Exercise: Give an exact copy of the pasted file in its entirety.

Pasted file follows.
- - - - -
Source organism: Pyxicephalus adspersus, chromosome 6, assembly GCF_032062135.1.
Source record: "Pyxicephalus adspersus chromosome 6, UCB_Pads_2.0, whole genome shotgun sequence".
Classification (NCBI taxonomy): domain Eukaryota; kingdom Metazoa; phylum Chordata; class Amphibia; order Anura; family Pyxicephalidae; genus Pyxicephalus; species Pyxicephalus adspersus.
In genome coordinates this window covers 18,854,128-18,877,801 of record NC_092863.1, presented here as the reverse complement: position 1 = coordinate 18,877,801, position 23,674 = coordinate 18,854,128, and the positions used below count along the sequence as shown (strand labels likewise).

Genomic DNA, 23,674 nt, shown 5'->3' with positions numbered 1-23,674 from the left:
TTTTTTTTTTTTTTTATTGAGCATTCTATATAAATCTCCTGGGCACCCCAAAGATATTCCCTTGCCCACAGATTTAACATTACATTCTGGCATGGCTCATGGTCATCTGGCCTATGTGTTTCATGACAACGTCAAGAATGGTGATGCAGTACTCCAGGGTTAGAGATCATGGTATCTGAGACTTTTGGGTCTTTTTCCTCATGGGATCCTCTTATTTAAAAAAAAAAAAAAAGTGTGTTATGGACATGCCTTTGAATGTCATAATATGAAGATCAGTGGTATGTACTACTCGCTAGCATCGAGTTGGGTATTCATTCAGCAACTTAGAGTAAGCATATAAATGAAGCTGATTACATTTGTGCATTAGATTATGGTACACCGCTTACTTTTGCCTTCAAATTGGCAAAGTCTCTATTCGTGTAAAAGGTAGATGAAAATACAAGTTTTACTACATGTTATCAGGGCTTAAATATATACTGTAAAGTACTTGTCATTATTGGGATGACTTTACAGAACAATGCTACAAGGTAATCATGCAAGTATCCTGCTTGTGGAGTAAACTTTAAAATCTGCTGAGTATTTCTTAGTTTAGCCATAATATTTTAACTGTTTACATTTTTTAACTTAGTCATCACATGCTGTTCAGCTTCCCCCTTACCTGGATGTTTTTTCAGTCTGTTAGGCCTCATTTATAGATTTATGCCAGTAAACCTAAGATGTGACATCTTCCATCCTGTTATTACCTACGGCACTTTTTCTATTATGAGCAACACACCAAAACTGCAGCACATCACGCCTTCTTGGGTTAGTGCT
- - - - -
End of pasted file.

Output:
Source organism: Pyxicephalus adspersus, chromosome 6, assembly GCF_032062135.1.
Source record: "Pyxicephalus adspersus chromosome 6, UCB_Pads_2.0, whole genome shotgun sequence".
Classification (NCBI taxonomy): domain Eukaryota; kingdom Metazoa; phylum Chordata; class Amphibia; order Anura; family Pyxicephalidae; genus Pyxicephalus; species Pyxicephalus adspersus.
In genome coordinates this window covers 18,854,128-18,877,801 of record NC_092863.1, presented here as the reverse complement: position 1 = coordinate 18,877,801, position 23,674 = coordinate 18,854,128, and the positions used below count along the sequence as shown (strand labels likewise).

Genomic DNA, 23,674 nt, shown 5'->3' with positions numbered 1-23,674 from the left:
TTTTTTTTTTTTTTTATTGAGCATTCTATATAAATCTCCTGGGCACCCCAAAGATATTCCCTTGCCCACAGATTTAACATTACATTCTGGCATGGCTCATGGTCATCTGGCCTATGTGTTTCATGACAACGTCAAGAATGGTGATGCAGTACTCCAGGGTTAGAGATCATGGTATCTGAGACTTTTGGGTCTTTTTCCTCATGGGATCCTCTTATTTAAAAAAAAAAAAAAAGTGTGTTATGGACATGCCTTTGAATGTCATAATATGAAGATCAGTGGTATGTACTACTCGCTAGCATCGAGTTGGGTATTCATTCAGCAACTTAGAGTAAGCATATAAATGAAGCTGATTACATTTGTGCATTAGATTATGGTACACCGCTTACTTTTGCCTTCAAATTGGCAAAGTCTCTATTCGTGTAAAAGGTAGATGAAAATACAAGTTTTACTACATGTTATCAGGGCTTAAATATATACTGTAAAGTACTTGTCATTATTGGGATGACTTTACAGAACAATGCTACAAGGTAATCATGCAAGTATCCTGCTTGTGGAGTAAACTTTAAAATCTGCTGAGTATTTCTTAGTTTAGCCATAATATTTTAACTGTTTACATTTTTTAACTTAGTCATCACATGCTGTTCAGCTTCCCCCTTACCTGGATGTTTTTTCAGTCTGTTAGGCCTCATTTATAGATTTATGCCAGTAAACCTAAGATGTGACATCTTCCATCCTGTTATTACCTACGGCACTTTTTCTATTATGAGCAACACACCAAAACTGCAGCACATCACGCCTTCTTGGGTTAGTGCT